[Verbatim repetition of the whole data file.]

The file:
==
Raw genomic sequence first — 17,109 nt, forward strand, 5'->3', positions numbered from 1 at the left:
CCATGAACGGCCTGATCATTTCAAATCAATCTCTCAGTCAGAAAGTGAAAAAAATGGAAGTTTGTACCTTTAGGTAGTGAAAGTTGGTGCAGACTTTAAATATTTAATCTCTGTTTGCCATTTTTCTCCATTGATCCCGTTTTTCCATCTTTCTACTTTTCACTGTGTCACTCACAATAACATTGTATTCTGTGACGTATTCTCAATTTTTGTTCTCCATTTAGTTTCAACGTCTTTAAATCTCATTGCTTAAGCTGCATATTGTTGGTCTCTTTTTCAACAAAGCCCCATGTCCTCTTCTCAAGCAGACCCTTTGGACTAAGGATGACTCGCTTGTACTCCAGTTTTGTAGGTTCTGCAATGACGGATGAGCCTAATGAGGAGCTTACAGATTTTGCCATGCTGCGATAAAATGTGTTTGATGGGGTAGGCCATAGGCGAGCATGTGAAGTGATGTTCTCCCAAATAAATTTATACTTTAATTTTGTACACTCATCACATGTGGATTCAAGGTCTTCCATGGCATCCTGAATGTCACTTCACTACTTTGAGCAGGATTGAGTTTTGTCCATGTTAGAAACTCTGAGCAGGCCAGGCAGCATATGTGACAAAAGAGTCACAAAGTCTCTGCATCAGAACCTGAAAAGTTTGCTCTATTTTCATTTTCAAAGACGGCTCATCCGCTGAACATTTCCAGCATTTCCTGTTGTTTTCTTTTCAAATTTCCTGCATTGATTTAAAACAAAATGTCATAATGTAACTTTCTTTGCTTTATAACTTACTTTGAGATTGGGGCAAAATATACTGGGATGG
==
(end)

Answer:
Raw genomic sequence first — 17,109 nt, forward strand, 5'->3', positions numbered from 1 at the left:
CCATGAACGGCCTGATCATTTCAAATCAATCTCTCAGTCAGAAAGTGAAAAAAATGGAAGTTTGTACCTTTAGGTAGTGAAAGTTGGTGCAGACTTTAAATATTTAATCTCTGTTTGCCATTTTTCTCCATTGATCCCGTTTTTCCATCTTTCTACTTTTCACTGTGTCACTCACAATAACATTGTATTCTGTGACGTATTCTCAATTTTTGTTCTCCATTTAGTTTCAACGTCTTTAAATCTCATTGCTTAAGCTGCATATTGTTGGTCTCTTTTTCAACAAAGCCCCATGTCCTCTTCTCAAGCAGACCCTTTGGACTAAGGATGACTCGCTTGTACTCCAGTTTTGTAGGTTCTGCAATGACGGATGAGCCTAATGAGGAGCTTACAGATTTTGCCATGCTGCGATAAAATGTGTTTGATGGGGTAGGCCATAGGCGAGCATGTGAAGTGATGTTCTCCCAAATAAATTTATACTTTAATTTTGTACACTCATCACATGTGGATTCAAGGTCTTCCATGGCATCCTGAATGTCACTTCACTACTTTGAGCAGGATTGAGTTTTGTCCATGTTAGAAACTCTGAGCAGGCCAGGCAGCATATGTGACAAAAGAGTCACAAAGTCTCTGCATCAGAACCTGAAAAGTTTGCTCTATTTTCATTTTCAAAGACGGCTCATCCGCTGAACATTTCCAGCATTTCCTGTTGTTTTCTTTTCAAATTTCCTGCATTGATTTAAAACAAAATGTCATAATGTAACTTTCTTTGCTTTATAACTTACTTTGAGATTGGGGCAAAATATACTGGGATGG